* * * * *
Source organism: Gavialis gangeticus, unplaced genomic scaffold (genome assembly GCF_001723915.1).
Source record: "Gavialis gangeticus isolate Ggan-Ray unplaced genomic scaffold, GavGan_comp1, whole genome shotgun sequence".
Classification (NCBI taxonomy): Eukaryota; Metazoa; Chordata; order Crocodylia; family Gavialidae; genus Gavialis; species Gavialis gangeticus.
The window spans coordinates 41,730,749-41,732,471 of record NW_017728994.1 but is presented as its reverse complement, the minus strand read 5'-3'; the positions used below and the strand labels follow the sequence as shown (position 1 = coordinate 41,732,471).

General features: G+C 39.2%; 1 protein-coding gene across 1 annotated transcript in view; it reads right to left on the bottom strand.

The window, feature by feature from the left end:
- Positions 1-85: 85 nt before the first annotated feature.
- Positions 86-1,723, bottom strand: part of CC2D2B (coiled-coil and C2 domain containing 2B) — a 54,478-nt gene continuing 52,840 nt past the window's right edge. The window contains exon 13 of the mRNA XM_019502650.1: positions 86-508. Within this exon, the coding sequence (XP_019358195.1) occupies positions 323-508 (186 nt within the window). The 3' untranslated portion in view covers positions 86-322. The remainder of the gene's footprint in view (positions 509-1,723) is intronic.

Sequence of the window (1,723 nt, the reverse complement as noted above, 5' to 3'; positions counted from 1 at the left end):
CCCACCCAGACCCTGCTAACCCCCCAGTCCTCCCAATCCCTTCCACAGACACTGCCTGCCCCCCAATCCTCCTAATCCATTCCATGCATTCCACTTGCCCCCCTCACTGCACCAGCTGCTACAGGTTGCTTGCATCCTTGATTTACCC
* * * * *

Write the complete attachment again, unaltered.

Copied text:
Source organism: Gavialis gangeticus, unplaced genomic scaffold (genome assembly GCF_001723915.1).
Source record: "Gavialis gangeticus isolate Ggan-Ray unplaced genomic scaffold, GavGan_comp1, whole genome shotgun sequence".
Classification (NCBI taxonomy): Eukaryota; Metazoa; Chordata; order Crocodylia; family Gavialidae; genus Gavialis; species Gavialis gangeticus.
The window spans coordinates 41,730,749-41,732,471 of record NW_017728994.1 but is presented as its reverse complement, the minus strand read 5'-3'; the positions used below and the strand labels follow the sequence as shown (position 1 = coordinate 41,732,471).

General features: G+C 39.2%; 1 protein-coding gene across 1 annotated transcript in view; it reads right to left on the bottom strand.

The window, feature by feature from the left end:
- Positions 1-85: 85 nt before the first annotated feature.
- Positions 86-1,723, bottom strand: part of CC2D2B (coiled-coil and C2 domain containing 2B) — a 54,478-nt gene continuing 52,840 nt past the window's right edge. The window contains exon 13 of the mRNA XM_019502650.1: positions 86-508. Within this exon, the coding sequence (XP_019358195.1) occupies positions 323-508 (186 nt within the window). The 3' untranslated portion in view covers positions 86-322. The remainder of the gene's footprint in view (positions 509-1,723) is intronic.

Sequence of the window (1,723 nt, the reverse complement as noted above, 5' to 3'; positions counted from 1 at the left end):
CCCACCCAGACCCTGCTAACCCCCCAGTCCTCCCAATCCCTTCCACAGACACTGCCTGCCCCCCAATCCTCCTAATCCATTCCATGCATTCCACTTGCCCCCCTCACTGCACCAGCTGCTACAGGTTGCTTGCATCCTTGATTTACCC